Moving to Tallahassee but don’t know where in the city you should move to in the city? We’ve got you covered. Whether you’re a young Black professional, single, or want a haven for your family, we’ve compiled your complete guide to finding a home in Tallahassee.
Please keep reading for our suggestions for the best Tallahassee neighborhoods for young Black professionals, Black families, and singles.
3 Best Tallahassee Suburbs For Black Families
Are you looking to settle your family down in Tallahassee? Then, take a trip out to the suburbs to find the best neighborhoods.
Just 17 miles North of Tallahassee, you’ll find Havana, a quaint town near the Georgia border. The town is a bit more bustling than some other Tallahassee suburbs but is still rural enough to alleviate the crime rates you might see in the city.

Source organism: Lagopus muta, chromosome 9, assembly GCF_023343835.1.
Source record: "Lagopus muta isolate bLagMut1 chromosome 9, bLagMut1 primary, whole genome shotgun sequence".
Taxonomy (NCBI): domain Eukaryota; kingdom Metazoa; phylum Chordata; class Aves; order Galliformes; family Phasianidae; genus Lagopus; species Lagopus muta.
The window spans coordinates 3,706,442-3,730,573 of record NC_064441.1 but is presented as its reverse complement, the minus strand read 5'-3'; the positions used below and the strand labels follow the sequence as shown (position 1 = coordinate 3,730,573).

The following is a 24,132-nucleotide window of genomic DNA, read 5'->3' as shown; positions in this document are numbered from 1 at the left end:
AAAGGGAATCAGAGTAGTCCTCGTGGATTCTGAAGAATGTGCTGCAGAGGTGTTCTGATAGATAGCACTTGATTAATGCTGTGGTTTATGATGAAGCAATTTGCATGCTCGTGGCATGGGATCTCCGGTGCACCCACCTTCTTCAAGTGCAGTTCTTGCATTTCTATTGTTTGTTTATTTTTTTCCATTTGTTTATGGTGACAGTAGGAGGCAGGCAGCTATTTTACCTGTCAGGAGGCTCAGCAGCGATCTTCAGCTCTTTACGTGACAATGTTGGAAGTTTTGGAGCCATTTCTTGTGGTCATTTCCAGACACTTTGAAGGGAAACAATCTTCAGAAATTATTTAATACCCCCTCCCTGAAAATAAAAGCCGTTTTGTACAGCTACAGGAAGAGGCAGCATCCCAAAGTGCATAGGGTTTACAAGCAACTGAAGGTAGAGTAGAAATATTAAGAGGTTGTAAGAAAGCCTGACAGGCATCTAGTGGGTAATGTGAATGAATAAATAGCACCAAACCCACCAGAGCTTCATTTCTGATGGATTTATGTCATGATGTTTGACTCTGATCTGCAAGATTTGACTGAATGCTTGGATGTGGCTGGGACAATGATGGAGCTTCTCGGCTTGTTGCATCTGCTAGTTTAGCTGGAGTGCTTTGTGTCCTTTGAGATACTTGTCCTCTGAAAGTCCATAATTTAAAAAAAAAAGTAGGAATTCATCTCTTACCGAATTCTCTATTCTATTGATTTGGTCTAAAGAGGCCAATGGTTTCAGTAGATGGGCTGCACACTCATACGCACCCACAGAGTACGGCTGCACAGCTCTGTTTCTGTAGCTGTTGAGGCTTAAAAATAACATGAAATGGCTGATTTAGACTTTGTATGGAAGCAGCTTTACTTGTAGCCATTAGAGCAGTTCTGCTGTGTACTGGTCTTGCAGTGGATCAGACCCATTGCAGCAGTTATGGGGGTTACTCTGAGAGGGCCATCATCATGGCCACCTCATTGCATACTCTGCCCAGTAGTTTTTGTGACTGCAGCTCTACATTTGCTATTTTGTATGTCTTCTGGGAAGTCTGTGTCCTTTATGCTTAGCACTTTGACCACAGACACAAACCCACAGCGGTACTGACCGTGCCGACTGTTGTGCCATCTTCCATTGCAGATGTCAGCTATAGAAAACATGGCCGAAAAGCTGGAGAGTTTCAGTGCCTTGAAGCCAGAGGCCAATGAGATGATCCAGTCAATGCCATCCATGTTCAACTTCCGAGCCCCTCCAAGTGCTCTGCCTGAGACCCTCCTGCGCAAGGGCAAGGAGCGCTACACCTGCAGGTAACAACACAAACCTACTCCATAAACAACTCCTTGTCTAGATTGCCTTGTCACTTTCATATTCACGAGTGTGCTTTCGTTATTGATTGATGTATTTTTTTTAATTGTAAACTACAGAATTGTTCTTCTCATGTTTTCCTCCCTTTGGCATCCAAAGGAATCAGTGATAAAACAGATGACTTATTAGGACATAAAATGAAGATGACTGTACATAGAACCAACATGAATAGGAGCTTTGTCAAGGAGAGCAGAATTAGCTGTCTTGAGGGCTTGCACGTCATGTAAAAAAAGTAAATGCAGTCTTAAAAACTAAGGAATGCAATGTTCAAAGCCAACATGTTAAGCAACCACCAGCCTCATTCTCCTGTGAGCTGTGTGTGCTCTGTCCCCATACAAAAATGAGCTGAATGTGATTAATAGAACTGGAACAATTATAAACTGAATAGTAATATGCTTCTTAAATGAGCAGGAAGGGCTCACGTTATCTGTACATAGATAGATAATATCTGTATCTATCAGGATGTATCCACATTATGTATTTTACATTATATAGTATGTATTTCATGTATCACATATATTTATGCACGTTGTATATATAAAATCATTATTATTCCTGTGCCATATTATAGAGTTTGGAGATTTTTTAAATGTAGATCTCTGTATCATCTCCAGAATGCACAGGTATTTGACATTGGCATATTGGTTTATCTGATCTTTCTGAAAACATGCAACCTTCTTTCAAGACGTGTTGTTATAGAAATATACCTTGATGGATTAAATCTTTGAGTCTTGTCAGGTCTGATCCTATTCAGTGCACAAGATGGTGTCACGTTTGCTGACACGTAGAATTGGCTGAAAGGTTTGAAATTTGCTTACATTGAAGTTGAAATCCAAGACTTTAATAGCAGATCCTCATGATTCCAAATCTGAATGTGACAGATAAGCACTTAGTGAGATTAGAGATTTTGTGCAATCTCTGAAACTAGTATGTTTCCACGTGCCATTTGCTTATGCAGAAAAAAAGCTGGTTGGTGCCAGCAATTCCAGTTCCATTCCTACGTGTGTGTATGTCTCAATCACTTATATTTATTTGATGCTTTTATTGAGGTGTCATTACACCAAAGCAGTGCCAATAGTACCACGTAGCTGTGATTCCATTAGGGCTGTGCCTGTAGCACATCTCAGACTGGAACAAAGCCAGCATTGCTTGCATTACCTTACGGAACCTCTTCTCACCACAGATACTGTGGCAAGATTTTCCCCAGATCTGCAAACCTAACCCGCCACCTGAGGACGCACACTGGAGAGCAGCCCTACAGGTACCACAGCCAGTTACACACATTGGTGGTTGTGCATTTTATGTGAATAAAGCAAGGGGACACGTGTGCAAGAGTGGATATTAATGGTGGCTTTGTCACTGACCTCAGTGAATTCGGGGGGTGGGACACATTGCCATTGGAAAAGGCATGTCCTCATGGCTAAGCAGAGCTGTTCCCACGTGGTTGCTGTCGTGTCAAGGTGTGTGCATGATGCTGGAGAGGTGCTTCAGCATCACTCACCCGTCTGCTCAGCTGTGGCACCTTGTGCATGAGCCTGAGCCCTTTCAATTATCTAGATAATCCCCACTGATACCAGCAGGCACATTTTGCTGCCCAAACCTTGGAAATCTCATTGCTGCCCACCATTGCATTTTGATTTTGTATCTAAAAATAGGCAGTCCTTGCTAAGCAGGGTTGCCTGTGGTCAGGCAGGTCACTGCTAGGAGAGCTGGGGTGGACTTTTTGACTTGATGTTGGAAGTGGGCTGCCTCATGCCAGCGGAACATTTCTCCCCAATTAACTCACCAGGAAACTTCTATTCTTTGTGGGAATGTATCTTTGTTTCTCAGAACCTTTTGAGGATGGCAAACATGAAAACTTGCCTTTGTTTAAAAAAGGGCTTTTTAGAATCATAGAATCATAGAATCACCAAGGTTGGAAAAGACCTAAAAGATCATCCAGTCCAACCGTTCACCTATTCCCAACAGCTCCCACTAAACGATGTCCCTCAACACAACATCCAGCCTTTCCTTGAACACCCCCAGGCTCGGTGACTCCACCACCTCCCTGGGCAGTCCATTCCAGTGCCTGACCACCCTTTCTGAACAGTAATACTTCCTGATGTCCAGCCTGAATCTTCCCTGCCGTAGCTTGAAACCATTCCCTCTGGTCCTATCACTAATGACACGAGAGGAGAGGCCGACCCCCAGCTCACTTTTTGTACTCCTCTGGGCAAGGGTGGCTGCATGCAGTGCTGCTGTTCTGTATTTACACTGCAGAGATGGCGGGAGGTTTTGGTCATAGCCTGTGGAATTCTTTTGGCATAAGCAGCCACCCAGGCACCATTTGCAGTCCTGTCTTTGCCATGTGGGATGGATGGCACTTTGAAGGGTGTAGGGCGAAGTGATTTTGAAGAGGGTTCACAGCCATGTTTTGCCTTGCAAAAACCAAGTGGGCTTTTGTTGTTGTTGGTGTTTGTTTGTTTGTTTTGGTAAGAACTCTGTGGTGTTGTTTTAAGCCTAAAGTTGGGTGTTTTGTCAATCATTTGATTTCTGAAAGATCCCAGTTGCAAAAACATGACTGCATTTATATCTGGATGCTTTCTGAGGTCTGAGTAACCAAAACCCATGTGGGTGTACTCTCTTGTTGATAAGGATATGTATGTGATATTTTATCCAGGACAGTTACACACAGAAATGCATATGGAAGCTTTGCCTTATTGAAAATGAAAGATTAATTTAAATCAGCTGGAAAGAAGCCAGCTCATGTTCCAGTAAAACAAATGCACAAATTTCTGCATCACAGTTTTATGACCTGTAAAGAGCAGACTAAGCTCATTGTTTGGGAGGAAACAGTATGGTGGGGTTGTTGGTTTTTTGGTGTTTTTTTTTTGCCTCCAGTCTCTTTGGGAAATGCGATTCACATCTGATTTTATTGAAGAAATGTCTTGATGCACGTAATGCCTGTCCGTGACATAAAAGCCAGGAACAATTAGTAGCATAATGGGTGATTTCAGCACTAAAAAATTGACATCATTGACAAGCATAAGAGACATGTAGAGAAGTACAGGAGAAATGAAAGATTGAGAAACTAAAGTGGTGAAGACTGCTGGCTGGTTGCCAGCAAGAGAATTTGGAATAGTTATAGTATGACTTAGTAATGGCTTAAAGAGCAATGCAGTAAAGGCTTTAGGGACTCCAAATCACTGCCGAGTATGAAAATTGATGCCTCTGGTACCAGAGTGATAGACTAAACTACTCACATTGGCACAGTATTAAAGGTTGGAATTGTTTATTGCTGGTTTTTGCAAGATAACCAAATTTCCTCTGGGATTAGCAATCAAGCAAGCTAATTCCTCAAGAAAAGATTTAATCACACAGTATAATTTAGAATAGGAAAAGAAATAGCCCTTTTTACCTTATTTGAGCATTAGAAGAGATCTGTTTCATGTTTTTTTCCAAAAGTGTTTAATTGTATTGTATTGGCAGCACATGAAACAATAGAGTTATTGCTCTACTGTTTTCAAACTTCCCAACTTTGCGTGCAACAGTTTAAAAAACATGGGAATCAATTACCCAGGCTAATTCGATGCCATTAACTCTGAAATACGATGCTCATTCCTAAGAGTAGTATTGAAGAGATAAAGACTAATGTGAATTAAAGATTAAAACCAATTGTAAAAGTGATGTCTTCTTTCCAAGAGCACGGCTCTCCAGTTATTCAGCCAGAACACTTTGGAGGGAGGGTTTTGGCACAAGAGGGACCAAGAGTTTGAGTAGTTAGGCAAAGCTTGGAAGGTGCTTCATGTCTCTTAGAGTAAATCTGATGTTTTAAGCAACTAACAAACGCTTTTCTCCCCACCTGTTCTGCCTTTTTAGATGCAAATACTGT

While the 30-minute commute into the city might not be ideal for some, the diverse population is. Roughly half of Havana’s population is African American, while 45% is White and 5% is Hispanic. Plus, Havana has access to some great schools and outdoor activity areas.
Woodville is one of the more diverse suburbs surrounding Tallahassee, with Black residents taking up over a quarter of the population, according to Niche. It’s also ranked 24th for Best Suburbs to Buy a House in Florida and Suburbs with the Lowest Cost of Living, making it an exceptional place to find a home within budgetary constraints.
Although not totally removed from the city, Woodville offers Black families diversity and the safety of suburban living without costing a fortune. The town is only eight miles from Tallahassee’s downtown hub for an easy work commute. In addition, Wakulla State Forest and Wakulla Springs State Park encompass the area, offering a healthy mix of suburban and rural living.